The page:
How do yo like the composting? I've read mixed reviews...
... Also, what kind of electrical provisions would be necessary to run a computer frequently? I believe the input (consumption) is 1.3a. But use it extensively between work/fun planning.
I believe you could set up a fuel cell for unattended charging triggered by a battery management system when the battery reached a desired state of charge. A generator could do that, but not at the same size, weight, and noise level. Having another type of fuel to carry would be a complication. Portable fuel cells have been available long enough that their pitfalls should be easy to find with a little research.This is quite interesting and intriguing. But does this not seem to further complicate matters? Why not just consider a genset to charge batteries? Aside from the fact these are more efficient of course. I have long wondered when fuel cell tech will reach the automotive market.. It still seems to be years off which is a shame really. I guess with what seems to be a stage of still in development, I would be hesitant to try something so costly.
I use diesel for air and water heating. I plan on adding some plumbing to my hydronic heater so I can keep my gray water tank from freezing. The rest of my plumbing is inside the heated envelope. I would not use anything but a 12V fride for our usage. The space and weight sacrifices for an LPG fridge would be too significant.May I ask if any of you utilize the diesel heat, LP cooking, 12v fridge combination, and how well it works? Also, what kind of electrical provisions would be necessary to run a computer frequently? I believe the input (consumption) is 1.3a. But use it extensively between work/fun planning.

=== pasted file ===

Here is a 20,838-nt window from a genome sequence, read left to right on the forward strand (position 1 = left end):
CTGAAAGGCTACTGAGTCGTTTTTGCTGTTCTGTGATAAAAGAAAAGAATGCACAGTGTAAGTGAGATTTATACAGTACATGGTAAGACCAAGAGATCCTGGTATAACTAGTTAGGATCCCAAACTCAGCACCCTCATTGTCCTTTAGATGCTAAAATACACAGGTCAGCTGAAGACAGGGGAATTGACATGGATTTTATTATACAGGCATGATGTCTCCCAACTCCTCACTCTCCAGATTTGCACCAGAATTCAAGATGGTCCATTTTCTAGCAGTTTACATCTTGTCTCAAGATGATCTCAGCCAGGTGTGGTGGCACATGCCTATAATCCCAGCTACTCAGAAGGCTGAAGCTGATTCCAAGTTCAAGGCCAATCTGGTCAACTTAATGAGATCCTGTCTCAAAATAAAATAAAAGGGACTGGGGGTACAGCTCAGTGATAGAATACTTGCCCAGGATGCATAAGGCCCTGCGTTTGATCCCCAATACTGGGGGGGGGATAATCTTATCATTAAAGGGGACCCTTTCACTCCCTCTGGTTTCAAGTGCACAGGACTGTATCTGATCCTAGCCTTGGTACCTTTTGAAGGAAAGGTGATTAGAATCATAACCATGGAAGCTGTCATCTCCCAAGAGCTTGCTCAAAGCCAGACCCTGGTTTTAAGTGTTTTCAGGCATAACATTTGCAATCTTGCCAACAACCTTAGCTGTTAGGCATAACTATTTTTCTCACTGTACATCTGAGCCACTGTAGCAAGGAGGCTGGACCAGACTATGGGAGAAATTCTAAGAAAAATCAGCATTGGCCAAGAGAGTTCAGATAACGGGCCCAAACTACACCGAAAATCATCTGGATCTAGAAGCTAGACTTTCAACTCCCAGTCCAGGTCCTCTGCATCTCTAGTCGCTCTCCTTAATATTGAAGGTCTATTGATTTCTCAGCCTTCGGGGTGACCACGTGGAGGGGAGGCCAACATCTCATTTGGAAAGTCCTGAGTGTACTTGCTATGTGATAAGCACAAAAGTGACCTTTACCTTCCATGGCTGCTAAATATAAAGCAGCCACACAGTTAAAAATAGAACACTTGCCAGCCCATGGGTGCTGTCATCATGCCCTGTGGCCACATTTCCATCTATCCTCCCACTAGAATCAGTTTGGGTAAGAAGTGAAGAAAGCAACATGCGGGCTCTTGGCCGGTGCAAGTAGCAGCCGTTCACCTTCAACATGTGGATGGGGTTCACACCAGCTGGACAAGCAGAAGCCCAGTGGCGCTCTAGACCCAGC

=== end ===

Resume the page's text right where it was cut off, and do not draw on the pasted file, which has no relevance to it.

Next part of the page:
The AC would only be used during hot summer days when needing to cool things off for a bit in the afternoon, or after cooking (if inside) and would have to be ran of gen or shore of course. I dont think batteries could even reliably run AC.You say a/c in summer, so do you mean from a genset or batteries? If the latter then all other battery draws will be tiny compared to that!
Our diesel camper will have;
- A composting toilet, so no external black tank or too small cassette.
- An internal grey tank sunk in the insulated floor. This not only hopefully stops the water freezing but keeps shower water heat in the camper. Vented outside of course!
- Room for two but probably just one 12kg propane bottle just for a marine hob+grill, giving six months cooking. So spare heat source too. No oven apart from an omnia, maybe a dutch oven too. Sealed but internal gas locker directly under the hob so minimal plumbing. Externally vented locker of course.
- Espar hydronic heater with calorifier and air blown heat exchangers for camper and cab. No engine connection. I think there's a post here somewhere proving that underfloor heating can't provide enough heat from the floor area available in a camper so you need another source too?
- Modest fridge/freezer 12/24v only. I think compressor fridges can tolerate not being level when parked, lpg/12v ones less so.
- Mains a/c maybe added later depending on solar and battery performance.
- Washing machine from batteries.
- A portable mains induction hob. Cheap, additional cooking space if needed, can use it outside, if the glass top breaks not a deal breaker.
- Whole roof solar.
- Small petrol/gas genny to charge batteries and run a small heater if required. Lithiums I believe can't be charged when very cold.
- 400l of water.
That was pretty much the set up in our last camper which we lived in full time for three years and worked well. That did have external waste tanks which were an issue when cold, as was an Espar without the altitude kit which coked up at and above 1000m altitude. Cleaning out is easy but a faff. We did have a 24v microwave to start with but that was very power hungry so got ditched.